No ShadowTalk podcast episode this week, but updates from the Intelligence Summary are below.
Updates from this week’s Intelligence Summary
- In the spotlight this week is a technique that enables the bypass of security products to initiate ransomware infections. The technique abuses a legitimate, trusted function, rather than exploiting a security vulnerability, aiding threat actors in obscuring their attacks and hindering attribution efforts.
- Weekly highlights cover the “Trickbot” trojan, which has updated its credential-stealing module; the downloader “DePriMon”, which has been observed in the wild; and the Russian-language forum Probiv, which is offering a look-up service for cybercriminals seeking personally identifiable information (PII).
New evasive technique downplayed despite obvious threat
A new cyber-threat technique that can bypass the anti-ransomware features of several software security vendors―and Microsoft Windows 10―has been publicly disclosed by security researchers. Originally identified in 2018, “RIPlace” uses a flaw in a system (rather than a specific piece of software) and is reportedly easy to initiate. It has been disclosed to software vendors, although most do not consider it a security vulnerability, and only two have reportedly addressed the issue. History shows that cyber-threat actors regularly abuse legitimate services/functions as part of their malware campaigns. There has been no indication that RIPlace has been used in the wild so far, but security researchers confirmed it is effective; its adoption by threat actors is likely to be reported in the short-term future (next three months).
Trickbot developers persist in perfecting capabilities
Developers of the Trickbot malware have updated their password-grabber module to enable the theft of OpenSSH private keys (an access credential in the Secure Shell [SSH] protocol) and credentials or configuration files for the VPN software OpenVPN. Security researchers at Palo Alto Networks confirmed that although the new functionality exists, the active theft of these credentials has not yet been observed, indicating the capability is likely in an early testing phase.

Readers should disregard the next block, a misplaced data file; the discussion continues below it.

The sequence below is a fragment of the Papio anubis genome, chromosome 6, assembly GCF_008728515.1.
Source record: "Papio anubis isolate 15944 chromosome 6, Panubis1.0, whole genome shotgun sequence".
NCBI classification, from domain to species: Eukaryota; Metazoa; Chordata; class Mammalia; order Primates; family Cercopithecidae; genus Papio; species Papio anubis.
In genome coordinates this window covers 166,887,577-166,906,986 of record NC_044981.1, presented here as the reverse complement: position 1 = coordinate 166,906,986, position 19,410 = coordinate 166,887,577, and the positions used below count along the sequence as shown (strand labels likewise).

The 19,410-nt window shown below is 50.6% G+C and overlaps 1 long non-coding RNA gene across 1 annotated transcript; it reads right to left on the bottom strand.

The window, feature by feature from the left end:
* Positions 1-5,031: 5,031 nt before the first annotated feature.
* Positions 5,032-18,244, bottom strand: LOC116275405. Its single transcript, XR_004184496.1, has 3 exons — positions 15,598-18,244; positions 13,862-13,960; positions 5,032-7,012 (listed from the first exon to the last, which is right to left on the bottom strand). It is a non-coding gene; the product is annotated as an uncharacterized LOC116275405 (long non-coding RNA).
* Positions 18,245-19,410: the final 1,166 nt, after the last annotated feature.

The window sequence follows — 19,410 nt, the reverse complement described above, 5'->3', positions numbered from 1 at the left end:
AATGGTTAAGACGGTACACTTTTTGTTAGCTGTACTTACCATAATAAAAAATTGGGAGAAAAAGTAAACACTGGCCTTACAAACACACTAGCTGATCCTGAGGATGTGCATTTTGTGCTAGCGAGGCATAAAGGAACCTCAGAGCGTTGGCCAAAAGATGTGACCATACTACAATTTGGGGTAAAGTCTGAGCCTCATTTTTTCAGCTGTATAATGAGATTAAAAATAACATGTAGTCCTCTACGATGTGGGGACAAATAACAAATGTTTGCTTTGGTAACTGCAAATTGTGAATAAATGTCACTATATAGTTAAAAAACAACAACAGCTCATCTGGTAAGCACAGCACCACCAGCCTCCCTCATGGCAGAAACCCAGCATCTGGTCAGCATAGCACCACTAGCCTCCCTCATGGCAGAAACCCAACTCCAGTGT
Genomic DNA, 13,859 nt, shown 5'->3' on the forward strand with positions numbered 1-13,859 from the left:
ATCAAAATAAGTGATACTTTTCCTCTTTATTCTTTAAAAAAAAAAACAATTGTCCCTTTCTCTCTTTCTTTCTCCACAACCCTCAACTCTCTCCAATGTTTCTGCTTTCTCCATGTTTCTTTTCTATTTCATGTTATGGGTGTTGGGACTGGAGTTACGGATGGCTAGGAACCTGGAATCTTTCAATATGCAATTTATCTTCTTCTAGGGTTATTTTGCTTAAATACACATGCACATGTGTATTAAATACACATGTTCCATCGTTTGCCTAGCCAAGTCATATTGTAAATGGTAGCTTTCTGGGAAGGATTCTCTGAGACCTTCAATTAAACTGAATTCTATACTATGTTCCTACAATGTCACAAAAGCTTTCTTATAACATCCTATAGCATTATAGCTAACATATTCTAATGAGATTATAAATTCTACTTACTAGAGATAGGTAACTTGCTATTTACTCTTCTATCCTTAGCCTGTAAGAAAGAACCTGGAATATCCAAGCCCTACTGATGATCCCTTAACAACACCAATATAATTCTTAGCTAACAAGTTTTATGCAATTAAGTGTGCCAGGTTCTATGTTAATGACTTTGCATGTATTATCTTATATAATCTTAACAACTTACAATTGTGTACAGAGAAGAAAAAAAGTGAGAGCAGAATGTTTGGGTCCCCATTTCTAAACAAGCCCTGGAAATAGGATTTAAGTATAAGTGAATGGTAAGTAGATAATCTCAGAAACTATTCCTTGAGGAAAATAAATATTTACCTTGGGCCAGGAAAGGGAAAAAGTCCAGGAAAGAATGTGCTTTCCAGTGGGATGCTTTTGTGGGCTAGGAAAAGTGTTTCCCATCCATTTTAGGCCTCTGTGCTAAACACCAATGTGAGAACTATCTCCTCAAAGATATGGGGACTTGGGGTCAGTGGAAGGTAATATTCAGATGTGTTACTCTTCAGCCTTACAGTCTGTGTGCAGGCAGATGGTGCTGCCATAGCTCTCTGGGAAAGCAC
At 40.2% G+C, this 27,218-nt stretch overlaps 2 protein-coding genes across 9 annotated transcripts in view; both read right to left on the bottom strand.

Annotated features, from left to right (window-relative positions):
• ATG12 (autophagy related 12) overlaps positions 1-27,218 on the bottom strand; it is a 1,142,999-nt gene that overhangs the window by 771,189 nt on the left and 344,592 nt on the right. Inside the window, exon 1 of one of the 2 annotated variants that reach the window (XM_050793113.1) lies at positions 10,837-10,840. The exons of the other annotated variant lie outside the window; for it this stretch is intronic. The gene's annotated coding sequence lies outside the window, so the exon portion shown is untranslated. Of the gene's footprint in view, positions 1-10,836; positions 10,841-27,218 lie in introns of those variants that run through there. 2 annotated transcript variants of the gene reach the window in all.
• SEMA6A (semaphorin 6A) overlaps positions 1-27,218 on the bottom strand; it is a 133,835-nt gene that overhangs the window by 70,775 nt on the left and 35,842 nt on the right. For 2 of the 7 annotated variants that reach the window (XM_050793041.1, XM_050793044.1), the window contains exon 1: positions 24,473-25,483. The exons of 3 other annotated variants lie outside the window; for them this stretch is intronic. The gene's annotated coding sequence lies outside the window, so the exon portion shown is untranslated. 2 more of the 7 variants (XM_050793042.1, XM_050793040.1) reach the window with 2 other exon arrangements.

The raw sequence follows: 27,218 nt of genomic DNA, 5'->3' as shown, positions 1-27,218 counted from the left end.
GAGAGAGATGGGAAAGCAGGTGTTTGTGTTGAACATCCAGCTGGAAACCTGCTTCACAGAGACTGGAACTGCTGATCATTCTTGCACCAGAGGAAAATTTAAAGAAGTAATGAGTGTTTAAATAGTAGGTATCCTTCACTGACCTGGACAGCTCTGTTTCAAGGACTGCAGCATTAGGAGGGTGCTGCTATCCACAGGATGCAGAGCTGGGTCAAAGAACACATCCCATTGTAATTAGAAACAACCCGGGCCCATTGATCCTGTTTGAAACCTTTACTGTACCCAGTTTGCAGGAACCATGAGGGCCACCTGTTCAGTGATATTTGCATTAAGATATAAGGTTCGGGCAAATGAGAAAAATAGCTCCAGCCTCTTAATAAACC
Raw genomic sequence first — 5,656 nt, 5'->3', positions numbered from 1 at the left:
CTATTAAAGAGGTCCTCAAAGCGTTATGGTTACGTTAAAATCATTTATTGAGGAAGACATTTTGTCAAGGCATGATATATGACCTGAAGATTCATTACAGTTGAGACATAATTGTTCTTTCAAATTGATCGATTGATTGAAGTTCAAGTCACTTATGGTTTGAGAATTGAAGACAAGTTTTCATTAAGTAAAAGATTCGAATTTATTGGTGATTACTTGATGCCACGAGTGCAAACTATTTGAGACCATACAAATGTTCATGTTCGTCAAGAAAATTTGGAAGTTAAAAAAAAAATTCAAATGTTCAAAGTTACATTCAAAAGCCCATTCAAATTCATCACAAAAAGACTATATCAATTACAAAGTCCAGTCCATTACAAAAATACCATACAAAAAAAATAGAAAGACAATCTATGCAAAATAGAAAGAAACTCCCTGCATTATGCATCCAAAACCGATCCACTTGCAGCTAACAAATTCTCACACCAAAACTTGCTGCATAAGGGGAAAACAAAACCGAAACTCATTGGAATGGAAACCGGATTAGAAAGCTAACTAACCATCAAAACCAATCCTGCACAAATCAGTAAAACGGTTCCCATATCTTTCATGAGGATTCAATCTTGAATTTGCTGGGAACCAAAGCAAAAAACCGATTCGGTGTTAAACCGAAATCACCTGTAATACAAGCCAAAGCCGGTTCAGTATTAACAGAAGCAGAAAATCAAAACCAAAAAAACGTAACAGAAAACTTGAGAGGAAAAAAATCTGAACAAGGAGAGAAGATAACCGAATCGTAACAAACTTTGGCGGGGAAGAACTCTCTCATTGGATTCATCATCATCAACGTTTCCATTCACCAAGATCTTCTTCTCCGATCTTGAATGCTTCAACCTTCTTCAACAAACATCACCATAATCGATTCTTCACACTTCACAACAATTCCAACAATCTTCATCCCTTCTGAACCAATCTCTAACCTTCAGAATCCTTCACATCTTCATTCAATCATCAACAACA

New trojan downloader ignores traditional techniques
A newly identified trojan downloader, DePriMon, has reportedly been active since March 2017 and has been observed using a multi-stage infection process and several non-traditional techniques. They include port monitoring, dynamic link library (DLL) loading with system privileges, and use of Microsoft’s Security Socket Layer (SSL) and Transport Layer Security (TLS) for command-and-control communication. DePriMon has been detected targeting devices in Central Europe and the Middle East. On one occasion it was likely used to deliver the “ColoredLambert” malware, which is associated with the “Lamberts” cyber-espionage group.
Russian-language forums offer popular PII look-up services
The popular Russian-language forum Probiv is offering look-up (“probiv”) services that allow cybercriminals with one component of PII to obtain other, associated pieces of sensitive information. Examples of the type of information offered are passport details, social security numbers, criminal records, call and SMS message records, travel history details, financial details, and physical addresses. The information is likely acquired through intermediaries with the appropriate privileges to secure information from internal systems, such as telecommunications providers, the Russian tax service, and unnamed banks.
For more details, read the full Weekly Intelligence Summary here: